© 2017 John Lucas

Lydgate  {Info Link}

John Lydgate of Bury (1370 – 1451) was a monk and poet, born in Lidgate, just west of Bury St Edmunds. As he takes his name from the village it can safely be assumed he was from the family of Lidgate Castle which dates from 1100s

St. Edmund, King and Martyr, ca. 840-869; King of the East Angles from about 865. In 869 his kingdom was invaded by Vikings ("Danes") and Edmund himself was captured. He was offered his life if he would consent to share the throne with one of the invaders; he refused to become the vassal king of a pagan, and he was used as an archery target by the invaders before finally being beheaded (20 Nov. 869; the Anglo-Saxon Chronicle gives the year as 870 according to the Chronicler's practice of numbering years as though they began on 24 Sept. instead of the following 1 Jan.). His cult began almost immediately, the first reported miracle being the protection of the lost head by a ferocious wolf; in some accounts the wolf, in other accounts the decapitated head, cried "Here" until it was found by those who were searching for it. Edmund was originally buried near the site of his martyrdom, but sometime before 945 his body was translated to the monastery at Beodericsworth; it quickly became a significant pilgrimage site, and eventually the town changed its name to Bury St. Edmunds.

The Anglo-Saxon Chronicle is the oldest historical record of Edmund's death, having been compiled about 890, but in all versions of the Chronicle it is very short on detail; indeed, the Chronicle account is not clear whether Edmund died in battle or was slain after a battle, but either way it is not entirely consistent with the story of Edmund's death as told by the hagiographers beginning with Abbo and Aelfric.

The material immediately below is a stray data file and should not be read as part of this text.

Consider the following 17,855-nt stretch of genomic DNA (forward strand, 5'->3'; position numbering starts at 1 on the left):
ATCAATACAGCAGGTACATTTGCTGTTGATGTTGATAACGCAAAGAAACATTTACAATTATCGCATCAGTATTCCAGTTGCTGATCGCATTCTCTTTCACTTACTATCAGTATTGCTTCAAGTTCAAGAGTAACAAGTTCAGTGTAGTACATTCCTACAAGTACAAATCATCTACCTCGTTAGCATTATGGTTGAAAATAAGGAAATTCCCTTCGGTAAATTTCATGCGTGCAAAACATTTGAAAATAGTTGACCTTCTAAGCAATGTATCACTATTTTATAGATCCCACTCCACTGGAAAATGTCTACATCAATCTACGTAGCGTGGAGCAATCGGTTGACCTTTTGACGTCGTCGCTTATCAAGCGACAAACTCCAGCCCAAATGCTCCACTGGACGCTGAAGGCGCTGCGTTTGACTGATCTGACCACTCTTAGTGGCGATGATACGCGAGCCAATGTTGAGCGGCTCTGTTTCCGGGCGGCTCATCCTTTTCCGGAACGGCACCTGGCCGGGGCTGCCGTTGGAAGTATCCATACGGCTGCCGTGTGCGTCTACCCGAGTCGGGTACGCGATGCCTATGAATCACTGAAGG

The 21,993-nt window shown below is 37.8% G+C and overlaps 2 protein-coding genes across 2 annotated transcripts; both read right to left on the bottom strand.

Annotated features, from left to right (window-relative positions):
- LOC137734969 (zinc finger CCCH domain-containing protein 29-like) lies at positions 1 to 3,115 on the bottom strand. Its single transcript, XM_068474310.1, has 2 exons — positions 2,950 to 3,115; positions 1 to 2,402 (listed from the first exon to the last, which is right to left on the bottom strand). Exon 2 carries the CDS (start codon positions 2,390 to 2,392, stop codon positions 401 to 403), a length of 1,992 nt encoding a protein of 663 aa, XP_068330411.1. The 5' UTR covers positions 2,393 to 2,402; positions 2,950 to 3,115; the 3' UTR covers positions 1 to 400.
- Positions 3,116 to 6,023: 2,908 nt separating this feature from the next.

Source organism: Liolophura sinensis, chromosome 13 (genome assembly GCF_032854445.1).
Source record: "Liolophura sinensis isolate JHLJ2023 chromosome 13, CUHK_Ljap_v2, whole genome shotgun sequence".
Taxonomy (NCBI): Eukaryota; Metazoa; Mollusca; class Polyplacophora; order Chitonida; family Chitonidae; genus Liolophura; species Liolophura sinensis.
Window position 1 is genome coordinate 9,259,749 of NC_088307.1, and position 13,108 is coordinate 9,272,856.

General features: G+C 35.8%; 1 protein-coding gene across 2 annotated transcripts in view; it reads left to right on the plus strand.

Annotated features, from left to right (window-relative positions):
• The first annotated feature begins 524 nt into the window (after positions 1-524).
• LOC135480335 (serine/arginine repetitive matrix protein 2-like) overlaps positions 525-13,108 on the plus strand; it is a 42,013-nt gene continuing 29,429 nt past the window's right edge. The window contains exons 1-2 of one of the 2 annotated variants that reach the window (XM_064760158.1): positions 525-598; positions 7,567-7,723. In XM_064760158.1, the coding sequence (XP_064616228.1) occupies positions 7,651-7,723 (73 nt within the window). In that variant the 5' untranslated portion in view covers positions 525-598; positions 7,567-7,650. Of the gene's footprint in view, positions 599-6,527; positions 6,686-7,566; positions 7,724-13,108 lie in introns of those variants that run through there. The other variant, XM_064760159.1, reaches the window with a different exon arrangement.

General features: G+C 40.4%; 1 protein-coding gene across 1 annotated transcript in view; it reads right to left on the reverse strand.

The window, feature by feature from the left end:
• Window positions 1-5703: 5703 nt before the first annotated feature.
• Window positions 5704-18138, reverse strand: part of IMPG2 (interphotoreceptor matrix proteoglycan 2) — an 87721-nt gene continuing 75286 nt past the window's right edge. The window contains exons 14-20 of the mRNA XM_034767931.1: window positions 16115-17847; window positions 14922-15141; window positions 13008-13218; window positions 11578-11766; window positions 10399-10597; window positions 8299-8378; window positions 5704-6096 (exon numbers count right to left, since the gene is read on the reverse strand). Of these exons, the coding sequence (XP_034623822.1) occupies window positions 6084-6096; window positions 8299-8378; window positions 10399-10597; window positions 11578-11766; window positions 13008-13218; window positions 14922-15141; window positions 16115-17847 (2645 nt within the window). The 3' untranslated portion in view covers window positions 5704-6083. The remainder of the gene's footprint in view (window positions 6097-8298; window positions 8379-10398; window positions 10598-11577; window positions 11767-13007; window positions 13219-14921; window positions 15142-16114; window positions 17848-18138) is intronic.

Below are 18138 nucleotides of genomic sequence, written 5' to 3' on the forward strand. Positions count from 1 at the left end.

There is some uncertainty as to the place of Edmund's death and first burial: it has traditionally been identified as Hoxne, but the earliest life of Edmund, by Abbo (in the tenth century) more credibly identified the place as Haegelisdun (modern "Hellesdon"). There is a Hellesdon near Norwich but it seems unlikely that Edmund would have gone in that direction in order to encounter the Danes since they had invaded East Anglia from inland and were wintering at Thetford (12 miles due north of Bury, having marched from the north through Mercia. S. E. West argues that the location could be a field called "Hellesden Ley" [on a tithe map of the 1840s] near Bradfield St. Clare, eight miles SE of Bury St. Edmunds according to Archdeacon Hermann's life of Edmund, written in the late eleventh century, the king was buried at a place called Sutton, and there was a manor called "Sutton Hall" in the parish of Bradfield St. Clare, which may help to confirm Bradfield St. Clare as the site of Edmund's martyrdom.

It can be reasonably established that Edmund succeeded to East Anglia immediately, or very soon, after a king called Æthelweard, and was the king reigning when the Danes arrived in 865; that he fought an unsuccessful battle against the army which was wintering at Thetford, under Hinguar's [Ivar's] leadership, in the autumn of 869, and was cruelly killed by them after the battle on 20 November. It is possibly true that Hinguar was a son of a viking Ragnar Lothbrok about whom a great legend grew up. Edmund's cult was well-established before the century closed. His martyrdom attracted the attention of King Æthelstan, and it may have been in his reign that the translation to Bury occurred.

The tree at which tradition declared Edmund to have been slain stood in the park at Hoxne until 1849, when it fell. In the course of its breaking up an arrow-head was found embedded in the trunk. A clergyman who had a church which was dedicated to St. Eadmund begged a piece of the tree, and it now forms part of his communion-table. Another portion is in the possession of Lady Bateman of Oakley Hall.